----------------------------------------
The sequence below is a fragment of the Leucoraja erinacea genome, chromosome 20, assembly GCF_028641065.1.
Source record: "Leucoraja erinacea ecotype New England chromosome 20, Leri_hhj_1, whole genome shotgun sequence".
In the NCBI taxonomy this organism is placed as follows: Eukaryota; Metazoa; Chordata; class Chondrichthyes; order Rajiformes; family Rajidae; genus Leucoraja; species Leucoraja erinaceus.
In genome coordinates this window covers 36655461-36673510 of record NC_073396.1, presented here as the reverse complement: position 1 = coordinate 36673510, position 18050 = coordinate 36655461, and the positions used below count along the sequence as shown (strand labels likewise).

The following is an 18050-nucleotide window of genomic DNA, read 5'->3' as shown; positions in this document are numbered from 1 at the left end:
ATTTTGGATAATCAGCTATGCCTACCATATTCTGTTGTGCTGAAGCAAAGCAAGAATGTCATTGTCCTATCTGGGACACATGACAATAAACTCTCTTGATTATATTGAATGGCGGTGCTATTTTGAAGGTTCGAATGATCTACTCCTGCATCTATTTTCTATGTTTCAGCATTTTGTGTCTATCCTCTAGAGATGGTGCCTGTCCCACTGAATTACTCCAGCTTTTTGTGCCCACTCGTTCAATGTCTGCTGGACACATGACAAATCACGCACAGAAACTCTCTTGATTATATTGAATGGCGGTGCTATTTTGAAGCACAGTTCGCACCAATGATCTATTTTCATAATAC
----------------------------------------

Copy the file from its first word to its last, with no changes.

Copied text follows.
The sequence below is a fragment of the Leucoraja erinacea genome, chromosome 20, assembly GCF_028641065.1.
Source record: "Leucoraja erinacea ecotype New England chromosome 20, Leri_hhj_1, whole genome shotgun sequence".
In the NCBI taxonomy this organism is placed as follows: Eukaryota; Metazoa; Chordata; class Chondrichthyes; order Rajiformes; family Rajidae; genus Leucoraja; species Leucoraja erinaceus.
In genome coordinates this window covers 36655461-36673510 of record NC_073396.1, presented here as the reverse complement: position 1 = coordinate 36673510, position 18050 = coordinate 36655461, and the positions used below count along the sequence as shown (strand labels likewise).

The following is an 18050-nucleotide window of genomic DNA, read 5'->3' as shown; positions in this document are numbered from 1 at the left end:
ATTTTGGATAATCAGCTATGCCTACCATATTCTGTTGTGCTGAAGCAAAGCAAGAATGTCATTGTCCTATCTGGGACACATGACAATAAACTCTCTTGATTATATTGAATGGCGGTGCTATTTTGAAGGTTCGAATGATCTACTCCTGCATCTATTTTCTATGTTTCAGCATTTTGTGTCTATCCTCTAGAGATGGTGCCTGTCCCACTGAATTACTCCAGCTTTTTGTGCCCACTCGTTCAATGTCTGCTGGACACATGACAAATCACGCACAGAAACTCTCTTGATTATATTGAATGGCGGTGCTATTTTGAAGCACAGTTCGCACCAATGATCTATTTTCATAATAC